Courtney Barnett in The Olympia Theatre, Dublin, on Monday 12th November 2018

Nerdy, sexually frustrated and hopelessly romantic – all traits of the school band saxophonist, according to Laura Jean Englert. The Melbourne-based musician (who performs as Laura Jean) has joined the headliner for this European tour, and despite the programmed beats that underpin her songs, the keys that flesh them out, and the personal, emotive lyrics that push them home, it is her saxophone that steals the show.

Lick Your Heart receives a lift from the crowd at the song’s outro, with the brass adding a layer of heavier funk. “It’s not sexy”, she assures us as the sax reappears and Devotion breathes some life back into the room where momentum stalls a bit during a more low-key Northerly. Each time the song’s horn section kicks in there’s an ever-increasing cheer from the stalls, something the singer can’t help but laugh at. Audience and performer alike seem to enjoy the good-humoured set, with the increasingly vocal crowd willing participants in the performance. It’s a trend that will continue into the main set.

When we caught Courtney Barnett in Whelan’s three years ago, she was mid-transformation from laid-back folk troubadour to full-on garage rocker. 2015’s ‘Sometimes I Sit and Think, and Sometimes I Just Sit’ record showcased a more full-blooded approach to her playing style, an altogether different performer than the one from her earlier, slacker-tagged E.P.s. The CB3 power trio that sweated it out in Whelan’s has now expanded to a quartet, but the dynamic has shifted once more, with the intervening years seeing Barnett’s confidence as a bandleader grow exponentially. This is now very much the Courtney Barnett band.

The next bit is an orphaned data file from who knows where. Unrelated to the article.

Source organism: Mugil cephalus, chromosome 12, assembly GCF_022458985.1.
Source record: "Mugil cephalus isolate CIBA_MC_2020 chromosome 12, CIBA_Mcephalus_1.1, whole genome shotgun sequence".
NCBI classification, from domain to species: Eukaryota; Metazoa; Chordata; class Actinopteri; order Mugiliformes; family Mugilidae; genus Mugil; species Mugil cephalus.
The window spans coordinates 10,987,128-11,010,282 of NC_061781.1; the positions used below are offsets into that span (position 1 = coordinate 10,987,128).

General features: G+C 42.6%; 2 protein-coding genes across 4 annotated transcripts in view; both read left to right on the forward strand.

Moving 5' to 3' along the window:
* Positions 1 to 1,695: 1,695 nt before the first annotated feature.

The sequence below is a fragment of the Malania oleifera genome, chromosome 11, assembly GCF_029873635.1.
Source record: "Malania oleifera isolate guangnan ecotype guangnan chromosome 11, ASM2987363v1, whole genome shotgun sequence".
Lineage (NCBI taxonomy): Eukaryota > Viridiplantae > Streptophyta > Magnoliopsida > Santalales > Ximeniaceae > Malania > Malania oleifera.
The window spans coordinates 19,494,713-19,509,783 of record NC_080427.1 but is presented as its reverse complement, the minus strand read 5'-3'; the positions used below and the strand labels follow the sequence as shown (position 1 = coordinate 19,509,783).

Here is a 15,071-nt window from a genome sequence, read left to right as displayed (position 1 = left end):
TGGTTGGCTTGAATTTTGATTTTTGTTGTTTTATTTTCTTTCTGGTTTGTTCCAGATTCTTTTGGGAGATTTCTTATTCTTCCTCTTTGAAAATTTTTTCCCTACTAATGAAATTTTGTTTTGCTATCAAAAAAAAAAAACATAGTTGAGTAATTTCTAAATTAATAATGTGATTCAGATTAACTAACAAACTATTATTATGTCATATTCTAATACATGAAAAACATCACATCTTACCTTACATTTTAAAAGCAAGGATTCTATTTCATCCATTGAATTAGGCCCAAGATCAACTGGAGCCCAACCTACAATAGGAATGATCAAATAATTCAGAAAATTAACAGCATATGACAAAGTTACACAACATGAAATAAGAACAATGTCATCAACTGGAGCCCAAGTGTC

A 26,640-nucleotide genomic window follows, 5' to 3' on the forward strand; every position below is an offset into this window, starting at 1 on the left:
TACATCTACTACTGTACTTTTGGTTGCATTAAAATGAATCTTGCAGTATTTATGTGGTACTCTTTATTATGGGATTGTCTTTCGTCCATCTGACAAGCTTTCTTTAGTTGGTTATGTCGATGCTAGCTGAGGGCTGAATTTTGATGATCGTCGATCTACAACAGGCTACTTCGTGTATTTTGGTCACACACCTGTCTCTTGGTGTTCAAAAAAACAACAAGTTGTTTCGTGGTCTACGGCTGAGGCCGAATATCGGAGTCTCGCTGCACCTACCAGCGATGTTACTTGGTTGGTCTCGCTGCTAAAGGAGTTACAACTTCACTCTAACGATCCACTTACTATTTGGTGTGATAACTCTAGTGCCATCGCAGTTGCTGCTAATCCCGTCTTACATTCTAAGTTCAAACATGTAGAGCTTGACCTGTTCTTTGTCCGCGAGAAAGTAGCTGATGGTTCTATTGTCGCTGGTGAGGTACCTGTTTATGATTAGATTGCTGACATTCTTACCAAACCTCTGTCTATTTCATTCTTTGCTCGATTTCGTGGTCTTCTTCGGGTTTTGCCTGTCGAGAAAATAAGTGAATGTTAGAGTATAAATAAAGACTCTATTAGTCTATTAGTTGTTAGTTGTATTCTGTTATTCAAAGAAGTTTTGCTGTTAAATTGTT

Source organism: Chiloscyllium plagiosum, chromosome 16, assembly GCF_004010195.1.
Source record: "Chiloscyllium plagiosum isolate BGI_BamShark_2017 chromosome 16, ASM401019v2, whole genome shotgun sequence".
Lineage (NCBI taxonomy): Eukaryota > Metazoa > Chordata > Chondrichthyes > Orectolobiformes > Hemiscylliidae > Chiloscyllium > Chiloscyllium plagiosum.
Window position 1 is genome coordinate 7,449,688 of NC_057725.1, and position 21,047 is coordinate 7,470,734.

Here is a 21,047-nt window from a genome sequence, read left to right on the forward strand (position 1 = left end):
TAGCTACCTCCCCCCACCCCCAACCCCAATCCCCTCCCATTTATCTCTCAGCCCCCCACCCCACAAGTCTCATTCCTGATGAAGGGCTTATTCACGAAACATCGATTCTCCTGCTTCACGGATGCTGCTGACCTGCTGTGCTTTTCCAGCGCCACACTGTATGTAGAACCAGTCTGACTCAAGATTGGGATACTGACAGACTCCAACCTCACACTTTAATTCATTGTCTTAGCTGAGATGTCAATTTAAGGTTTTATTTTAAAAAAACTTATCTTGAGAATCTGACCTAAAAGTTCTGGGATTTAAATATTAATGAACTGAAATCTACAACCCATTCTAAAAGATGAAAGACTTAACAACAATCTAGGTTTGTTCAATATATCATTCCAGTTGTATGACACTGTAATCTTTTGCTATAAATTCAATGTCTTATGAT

From her solo start, Hopefulessness grows incrementally in power and volume as the band builds it up, with the crowd backing them all the way. The bulk of the set is comprised of her two albums proper, but the material from her first couple of E.P’s have now also taken on that harder edge, from the snappy, grungy solo of Avant Gardener to the rock-out ending of Are You Looking After Yourself. New song Small Talk meanders less successfully into jam band territory as it winds down, while Small Poppies sees Barnett in full-on guitar hero mode, front of stage with the guitar slung below her knees.

Laura Jean comes back out for a cover of The Go-Betweens’ Streets Of Your Town. The singers share vocal duties, but it’s Englert’s sax, unsurprisingly, that gets the big cheer while Barnett hangs back in the shadows. The second cover of the night is a lovely, solo take on Gillian Welch’s Everything Is Free, and marks the beginning of a relatively sombre encore considering the often abrasive routs that preceded it. Anonymous Club is similarly understated, bolstered by the band’s restrained force, feeling like it’s about to erupt at any moment until Pedestrian At Best finally blows the lid off. The band take their leave, and Barnett hers, guitar held aloft as the feedback whines, its body resting on top of her head.

Barnett’s command of the stage has been honed over this last few years of touring, from the solo segments to the head-down freak-outs, and when a voice from the crowd roars “you’re fucking amazing!” in the singer’s direction mid-set, it’s to a response of immediately affirming cheers. The raw punk band edges of a few years ago have, for better or worse, been smoothed out in favour of a more accomplished rock show, lights and all, but one thing is certainly clear from tonight’s set – Barnett’s trajectory is far from flagging.